Recovery Month And The Role Of Family Dynamics In Substance Abuse

National_Recovery_MonthSeptember is National Recovery Month! According to the

Substance Abuse and Mental Health Services Administration(SAMHSA) website, National Recovery Month "promotes the message that recovery in all its forms is possible and also encourages citizens to take action to help expand and improve the availability of effective prevention, treatment and recovery services for those in need." September is an excellent time to remember that recovery is possible and to brush up on some terms and ideas to use in practice.

The term "recovery" can refer to a person's journey to get addiction treatment or to utilize mental health services, and today we will look at some factors that influence a person's quest to curtail substance abuse — and, in particular, how family dynamics can contribute to the continuance or discontinuance of that behavior.

Substance Does Not Occur in a Bubble

When we see addicts in the media, they are often portrayed as the main character struggling alone. We may see the addict destroy his/her most valued relationships, destroy a prized possession or squander important opportunities. We get to know a lot about the addict, but we rarely see the family’s role in contributing to the addictive behavior. The truth is, a person's battle with addiction is usually closely tied to the personal relationships he or she has with family members.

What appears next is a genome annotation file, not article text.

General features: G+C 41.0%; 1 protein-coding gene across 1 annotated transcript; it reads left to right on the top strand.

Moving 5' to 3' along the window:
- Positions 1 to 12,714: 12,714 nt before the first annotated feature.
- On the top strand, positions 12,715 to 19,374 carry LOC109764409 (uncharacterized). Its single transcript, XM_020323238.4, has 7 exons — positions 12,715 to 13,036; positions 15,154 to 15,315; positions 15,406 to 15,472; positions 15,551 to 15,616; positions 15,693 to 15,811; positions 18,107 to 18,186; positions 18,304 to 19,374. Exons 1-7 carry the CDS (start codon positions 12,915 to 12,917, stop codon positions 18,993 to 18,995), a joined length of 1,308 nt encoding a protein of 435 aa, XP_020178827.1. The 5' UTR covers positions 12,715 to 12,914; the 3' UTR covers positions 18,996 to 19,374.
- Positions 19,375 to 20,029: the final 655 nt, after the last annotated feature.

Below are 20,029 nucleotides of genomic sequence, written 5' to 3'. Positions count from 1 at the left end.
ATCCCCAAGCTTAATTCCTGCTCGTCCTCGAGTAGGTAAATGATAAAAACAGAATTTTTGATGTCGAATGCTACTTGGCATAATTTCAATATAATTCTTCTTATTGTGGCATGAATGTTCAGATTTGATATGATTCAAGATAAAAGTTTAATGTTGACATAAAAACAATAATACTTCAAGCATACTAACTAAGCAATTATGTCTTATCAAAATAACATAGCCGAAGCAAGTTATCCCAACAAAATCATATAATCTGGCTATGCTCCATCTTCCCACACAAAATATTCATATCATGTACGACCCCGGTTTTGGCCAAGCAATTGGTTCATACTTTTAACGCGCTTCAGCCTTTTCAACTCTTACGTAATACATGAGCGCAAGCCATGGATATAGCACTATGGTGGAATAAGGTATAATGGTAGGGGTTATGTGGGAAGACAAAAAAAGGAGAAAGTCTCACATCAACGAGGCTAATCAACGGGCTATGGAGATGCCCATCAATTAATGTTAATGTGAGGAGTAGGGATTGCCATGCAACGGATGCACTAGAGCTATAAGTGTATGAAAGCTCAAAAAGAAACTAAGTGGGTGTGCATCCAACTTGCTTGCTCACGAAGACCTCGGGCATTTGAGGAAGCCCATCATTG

As social workers, we are called to look at the "person in environment." It is important to look beyond the addict and start asking questions about his or her family. There are often family dynamics that reinforce addictive behaviors, and family members may have no idea that these behaviors exist.

Parents and Spouses May Enable the Addict to Continue His/Her Behavior

When a family member is struggling or in trouble, it is common for the other family members to come to his or her aid. And it is normal, good and expected that family members will help each other out when they need it. But when the family member is in trouble as a result of substance abuse, any efforts on the part of the family to help with the addict's problems often continue the addict's behavior. The dynamic is called "enabling," and it occurs in many families with an addicted family member.